"You think so," I asked.

"Yes," he said with certainty.

What dangers, I wonder are there in returning to a decision made and unmaking it. What dangers, I wonder are there in simply letting the past rest.

I wonder at what point we simply come to peace with our lives. I wonder if we ever do.

10 comments:

Belinda said...

Aaaargh, that is way too enigmatic for me. I have so many questions. It's probably my early morning brain fuzz though, and I will read again, between the lines this time.

However, if there is still life, then there is still choice--a chance to make a difference for good. I love Joe's encouragement in that direction--towards courage and hope.

Andrea Shettle said...

You don't say what decision you're confronted with. But if Joe thinks it's within your reach then I'm sure it is. He must have a pretty savvy sense of judgment. After all, when he was choosing partners, he chose you.

krista said...

What a joy it must be to have Joe by your side - it must be absolutely phenomenal to have someone believe in you that much!

Cynthia F. said...

My impression is that you can trust Joe's instincts. He sometimes knows and believes you are capable of more than you know and believe you are capable of - and is proved correct over time.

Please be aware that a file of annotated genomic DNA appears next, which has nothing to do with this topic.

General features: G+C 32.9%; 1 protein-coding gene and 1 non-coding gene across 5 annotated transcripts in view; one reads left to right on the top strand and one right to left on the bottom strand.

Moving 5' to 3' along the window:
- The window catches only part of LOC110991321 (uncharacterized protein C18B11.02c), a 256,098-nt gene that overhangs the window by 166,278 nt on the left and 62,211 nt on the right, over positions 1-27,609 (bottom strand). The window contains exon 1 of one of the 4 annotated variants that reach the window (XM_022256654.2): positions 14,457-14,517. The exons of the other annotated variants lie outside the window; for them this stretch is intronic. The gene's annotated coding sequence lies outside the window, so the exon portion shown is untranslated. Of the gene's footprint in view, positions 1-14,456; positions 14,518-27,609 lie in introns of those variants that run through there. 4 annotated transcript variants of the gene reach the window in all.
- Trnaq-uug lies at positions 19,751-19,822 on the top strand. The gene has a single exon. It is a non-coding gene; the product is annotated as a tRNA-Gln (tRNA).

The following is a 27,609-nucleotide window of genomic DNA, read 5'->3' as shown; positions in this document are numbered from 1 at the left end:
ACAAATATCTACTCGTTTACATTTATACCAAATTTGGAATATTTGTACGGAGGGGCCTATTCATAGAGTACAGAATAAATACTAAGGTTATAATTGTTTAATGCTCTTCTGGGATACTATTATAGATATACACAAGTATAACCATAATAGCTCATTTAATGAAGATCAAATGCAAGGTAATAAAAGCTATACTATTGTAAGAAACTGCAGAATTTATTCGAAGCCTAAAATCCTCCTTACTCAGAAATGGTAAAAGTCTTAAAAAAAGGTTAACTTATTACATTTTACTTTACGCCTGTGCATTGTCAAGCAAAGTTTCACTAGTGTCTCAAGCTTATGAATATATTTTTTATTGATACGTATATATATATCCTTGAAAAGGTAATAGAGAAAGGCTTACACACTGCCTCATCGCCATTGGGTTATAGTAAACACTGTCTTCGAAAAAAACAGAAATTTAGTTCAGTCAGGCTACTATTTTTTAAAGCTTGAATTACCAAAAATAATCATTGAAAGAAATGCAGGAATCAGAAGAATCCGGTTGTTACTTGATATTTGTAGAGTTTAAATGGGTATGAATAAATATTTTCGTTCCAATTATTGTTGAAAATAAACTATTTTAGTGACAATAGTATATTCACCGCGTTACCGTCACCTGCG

Choosing to be with him was clearly the opposite of something to regret, by the way. You certainly got that one right!

Kate said...

Hey, I wish you the best, but you've got me awfully curious about what was in that email.... especially something that would require a "reshaping of your life". Whenever you feel able to talk about it....we're all interested! :)

theknapper said...

Take time to just sit with the possibilities. Be kind to yourself & take care,

CJ said...

"The Road not Taken."

The majority of roads remain open to us until we are no longer.

Think upon it for a while.

lavendersparkle said...

You can't unmake decisions. Time moves on and the paths not chosen can't be retraced. Maybe you can take a detour and end up somewhere close to where that path would have led anyway, but if you try to get onto that unchosen path you'll just end up lost and ignoring the paths open to you now.

I'm saying this because I wasted nearly two years trying to undo a decision. That whole time I was stuck and despairing. I couldn't accept that I couldn't get back to where I had been. I only sorted my life out when I stopped trying to go back and decided to look forward and explore the paths which were still ahead of me. I'll never be the woman I was, I'm not in the place I would have been if I'd taken a different path, but I'm happy, so very happy, with where I am now.

Shan said...

And to lavendersparkle I say a resounding ibid.

Shan said...

PS: That being said, when you decide to go ahead and swim the English Channel and damn the consequences, I shall cheer you on from the Zodiac with a Thermos of Gatorade.